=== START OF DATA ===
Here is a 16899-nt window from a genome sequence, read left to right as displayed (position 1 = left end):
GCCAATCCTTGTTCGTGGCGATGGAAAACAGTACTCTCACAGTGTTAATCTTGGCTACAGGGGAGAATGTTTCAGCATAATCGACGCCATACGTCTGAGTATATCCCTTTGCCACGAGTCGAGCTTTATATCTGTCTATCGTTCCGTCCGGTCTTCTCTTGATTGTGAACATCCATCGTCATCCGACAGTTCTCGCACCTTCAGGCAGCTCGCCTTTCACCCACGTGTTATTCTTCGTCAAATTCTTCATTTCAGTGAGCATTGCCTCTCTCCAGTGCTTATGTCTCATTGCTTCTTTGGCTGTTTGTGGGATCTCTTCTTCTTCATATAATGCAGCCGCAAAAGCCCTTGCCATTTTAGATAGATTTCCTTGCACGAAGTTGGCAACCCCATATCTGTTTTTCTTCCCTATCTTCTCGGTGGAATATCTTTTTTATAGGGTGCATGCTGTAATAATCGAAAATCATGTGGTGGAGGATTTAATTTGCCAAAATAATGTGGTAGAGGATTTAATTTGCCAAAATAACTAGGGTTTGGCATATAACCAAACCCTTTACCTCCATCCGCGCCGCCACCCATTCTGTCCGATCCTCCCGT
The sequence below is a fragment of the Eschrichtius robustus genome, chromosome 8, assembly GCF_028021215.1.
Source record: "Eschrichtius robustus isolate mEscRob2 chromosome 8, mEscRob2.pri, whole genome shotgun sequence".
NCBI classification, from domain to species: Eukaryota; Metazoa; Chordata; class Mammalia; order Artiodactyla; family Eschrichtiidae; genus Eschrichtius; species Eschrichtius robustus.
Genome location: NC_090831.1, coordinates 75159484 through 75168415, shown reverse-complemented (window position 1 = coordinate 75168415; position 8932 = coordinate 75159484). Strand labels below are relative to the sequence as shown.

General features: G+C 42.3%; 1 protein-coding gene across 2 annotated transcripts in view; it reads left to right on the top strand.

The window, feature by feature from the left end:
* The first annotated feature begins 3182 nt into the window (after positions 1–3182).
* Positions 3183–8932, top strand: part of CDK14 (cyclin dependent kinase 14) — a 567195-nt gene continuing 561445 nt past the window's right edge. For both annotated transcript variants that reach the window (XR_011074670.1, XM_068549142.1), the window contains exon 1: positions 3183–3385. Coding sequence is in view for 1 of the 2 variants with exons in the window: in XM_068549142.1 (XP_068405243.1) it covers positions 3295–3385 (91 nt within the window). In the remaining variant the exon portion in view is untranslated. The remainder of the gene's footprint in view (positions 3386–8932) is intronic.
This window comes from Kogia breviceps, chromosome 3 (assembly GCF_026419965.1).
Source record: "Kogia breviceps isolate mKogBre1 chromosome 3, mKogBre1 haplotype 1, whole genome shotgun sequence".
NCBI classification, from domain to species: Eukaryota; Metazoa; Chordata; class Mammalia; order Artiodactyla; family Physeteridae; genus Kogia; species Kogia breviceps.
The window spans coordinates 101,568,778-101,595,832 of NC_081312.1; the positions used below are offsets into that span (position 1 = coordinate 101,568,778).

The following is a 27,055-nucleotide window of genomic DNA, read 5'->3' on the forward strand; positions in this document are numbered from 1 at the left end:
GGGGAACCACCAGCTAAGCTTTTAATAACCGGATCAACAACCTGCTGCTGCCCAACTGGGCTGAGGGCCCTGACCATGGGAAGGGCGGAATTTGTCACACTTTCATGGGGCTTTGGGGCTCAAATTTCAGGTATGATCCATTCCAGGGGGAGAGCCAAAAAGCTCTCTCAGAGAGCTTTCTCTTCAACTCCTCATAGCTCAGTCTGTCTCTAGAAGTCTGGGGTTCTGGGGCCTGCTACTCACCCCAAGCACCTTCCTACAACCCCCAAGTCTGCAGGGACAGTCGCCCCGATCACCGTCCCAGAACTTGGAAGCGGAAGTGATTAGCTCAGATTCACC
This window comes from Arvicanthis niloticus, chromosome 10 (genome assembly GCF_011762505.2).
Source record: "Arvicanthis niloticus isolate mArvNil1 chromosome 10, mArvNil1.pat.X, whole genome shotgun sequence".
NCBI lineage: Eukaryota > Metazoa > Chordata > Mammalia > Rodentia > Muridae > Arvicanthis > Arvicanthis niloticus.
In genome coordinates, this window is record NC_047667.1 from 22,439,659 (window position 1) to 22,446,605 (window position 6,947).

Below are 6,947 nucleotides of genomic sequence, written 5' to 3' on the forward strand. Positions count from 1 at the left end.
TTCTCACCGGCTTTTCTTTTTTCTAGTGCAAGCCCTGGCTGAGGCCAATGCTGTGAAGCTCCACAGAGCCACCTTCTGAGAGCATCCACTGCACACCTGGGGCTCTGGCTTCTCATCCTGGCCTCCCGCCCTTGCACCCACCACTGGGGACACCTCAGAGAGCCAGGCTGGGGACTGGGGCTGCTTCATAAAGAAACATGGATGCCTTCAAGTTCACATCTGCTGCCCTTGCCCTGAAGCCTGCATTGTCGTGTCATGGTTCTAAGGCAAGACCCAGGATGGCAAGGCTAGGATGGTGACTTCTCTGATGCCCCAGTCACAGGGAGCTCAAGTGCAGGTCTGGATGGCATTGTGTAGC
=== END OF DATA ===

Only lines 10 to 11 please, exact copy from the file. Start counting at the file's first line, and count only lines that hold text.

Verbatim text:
* Positions 3183–8932, top strand: part of CDK14 (cyclin dependent kinase 14) — a 567195-nt gene continuing 561445 nt past the window's right edge. For both annotated transcript variants that reach the window (XR_011074670.1, XM_068549142.1), the window contains exon 1: positions 3183–3385. Coding sequence is in view for 1 of the 2 variants with exons in the window: in XM_068549142.1 (XP_068405243.1) it covers positions 3295–3385 (91 nt within the window). In the remaining variant the exon portion in view is untranslated. The remainder of the gene's footprint in view (positions 3386–8932) is intronic.
This window comes from Kogia breviceps, chromosome 3 (assembly GCF_026419965.1).